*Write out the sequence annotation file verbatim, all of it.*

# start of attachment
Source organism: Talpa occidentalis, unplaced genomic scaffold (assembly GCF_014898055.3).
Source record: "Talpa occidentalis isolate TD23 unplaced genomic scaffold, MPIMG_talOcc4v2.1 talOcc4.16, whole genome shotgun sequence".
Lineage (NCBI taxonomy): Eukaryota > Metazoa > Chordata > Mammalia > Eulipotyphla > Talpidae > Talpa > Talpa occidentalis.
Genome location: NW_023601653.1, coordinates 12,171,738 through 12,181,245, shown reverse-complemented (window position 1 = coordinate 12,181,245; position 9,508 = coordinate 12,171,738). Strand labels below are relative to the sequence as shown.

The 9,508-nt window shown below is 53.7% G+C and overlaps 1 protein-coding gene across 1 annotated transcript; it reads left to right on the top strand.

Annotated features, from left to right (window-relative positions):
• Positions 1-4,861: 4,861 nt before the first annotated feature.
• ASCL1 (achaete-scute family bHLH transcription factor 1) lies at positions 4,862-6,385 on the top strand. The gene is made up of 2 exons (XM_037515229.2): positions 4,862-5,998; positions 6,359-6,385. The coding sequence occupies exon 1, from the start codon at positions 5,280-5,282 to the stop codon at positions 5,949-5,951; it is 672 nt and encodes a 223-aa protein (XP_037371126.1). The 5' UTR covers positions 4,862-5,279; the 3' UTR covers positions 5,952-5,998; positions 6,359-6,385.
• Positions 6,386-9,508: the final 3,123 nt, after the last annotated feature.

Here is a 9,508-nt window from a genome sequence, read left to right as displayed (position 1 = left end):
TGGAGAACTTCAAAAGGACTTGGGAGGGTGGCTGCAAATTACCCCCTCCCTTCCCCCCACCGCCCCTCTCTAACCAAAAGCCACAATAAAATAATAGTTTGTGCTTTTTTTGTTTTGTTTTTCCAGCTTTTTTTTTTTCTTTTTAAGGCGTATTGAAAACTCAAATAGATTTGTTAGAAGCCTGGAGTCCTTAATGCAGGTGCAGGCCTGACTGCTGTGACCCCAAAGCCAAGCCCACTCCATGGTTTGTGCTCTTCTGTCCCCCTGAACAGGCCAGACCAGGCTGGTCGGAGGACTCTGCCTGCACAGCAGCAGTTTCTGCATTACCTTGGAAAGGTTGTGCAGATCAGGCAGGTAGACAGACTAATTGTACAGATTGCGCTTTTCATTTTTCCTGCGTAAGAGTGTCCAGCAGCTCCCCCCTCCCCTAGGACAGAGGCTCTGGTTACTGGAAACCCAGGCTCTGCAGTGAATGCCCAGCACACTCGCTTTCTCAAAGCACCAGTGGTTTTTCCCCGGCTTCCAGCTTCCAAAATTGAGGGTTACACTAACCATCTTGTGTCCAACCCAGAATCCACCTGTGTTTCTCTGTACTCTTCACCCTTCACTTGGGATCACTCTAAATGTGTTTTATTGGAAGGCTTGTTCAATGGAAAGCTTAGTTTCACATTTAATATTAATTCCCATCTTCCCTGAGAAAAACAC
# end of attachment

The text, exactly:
Source organism: Talpa occidentalis, unplaced genomic scaffold (assembly GCF_014898055.3).
Source record: "Talpa occidentalis isolate TD23 unplaced genomic scaffold, MPIMG_talOcc4v2.1 talOcc4.16, whole genome shotgun sequence".
Lineage (NCBI taxonomy): Eukaryota > Metazoa > Chordata > Mammalia > Eulipotyphla > Talpidae > Talpa > Talpa occidentalis.
Genome location: NW_023601653.1, coordinates 12,171,738 through 12,181,245, shown reverse-complemented (window position 1 = coordinate 12,181,245; position 9,508 = coordinate 12,171,738). Strand labels below are relative to the sequence as shown.

The 9,508-nt window shown below is 53.7% G+C and overlaps 1 protein-coding gene across 1 annotated transcript; it reads left to right on the top strand.

Annotated features, from left to right (window-relative positions):
• Positions 1-4,861: 4,861 nt before the first annotated feature.
• ASCL1 (achaete-scute family bHLH transcription factor 1) lies at positions 4,862-6,385 on the top strand. The gene is made up of 2 exons (XM_037515229.2): positions 4,862-5,998; positions 6,359-6,385. The coding sequence occupies exon 1, from the start codon at positions 5,280-5,282 to the stop codon at positions 5,949-5,951; it is 672 nt and encodes a 223-aa protein (XP_037371126.1). The 5' UTR covers positions 4,862-5,279; the 3' UTR covers positions 5,952-5,998; positions 6,359-6,385.
• Positions 6,386-9,508: the final 3,123 nt, after the last annotated feature.

Here is a 9,508-nt window from a genome sequence, read left to right as displayed (position 1 = left end):
TGGAGAACTTCAAAAGGACTTGGGAGGGTGGCTGCAAATTACCCCCTCCCTTCCCCCCACCGCCCCTCTCTAACCAAAAGCCACAATAAAATAATAGTTTGTGCTTTTTTTGTTTTGTTTTTCCAGCTTTTTTTTTTTCTTTTTAAGGCGTATTGAAAACTCAAATAGATTTGTTAGAAGCCTGGAGTCCTTAATGCAGGTGCAGGCCTGACTGCTGTGACCCCAAAGCCAAGCCCACTCCATGGTTTGTGCTCTTCTGTCCCCCTGAACAGGCCAGACCAGGCTGGTCGGAGGACTCTGCCTGCACAGCAGCAGTTTCTGCATTACCTTGGAAAGGTTGTGCAGATCAGGCAGGTAGACAGACTAATTGTACAGATTGCGCTTTTCATTTTTCCTGCGTAAGAGTGTCCAGCAGCTCCCCCCTCCCCTAGGACAGAGGCTCTGGTTACTGGAAACCCAGGCTCTGCAGTGAATGCCCAGCACACTCGCTTTCTCAAAGCACCAGTGGTTTTTCCCCGGCTTCCAGCTTCCAAAATTGAGGGTTACACTAACCATCTTGTGTCCAACCCAGAATCCACCTGTGTTTCTCTGTACTCTTCACCCTTCACTTGGGATCACTCTAAATGTGTTTTATTGGAAGGCTTGTTCAATGGAAAGCTTAGTTTCACATTTAATATTAATTCCCATCTTCCCTGAGAAAAACAC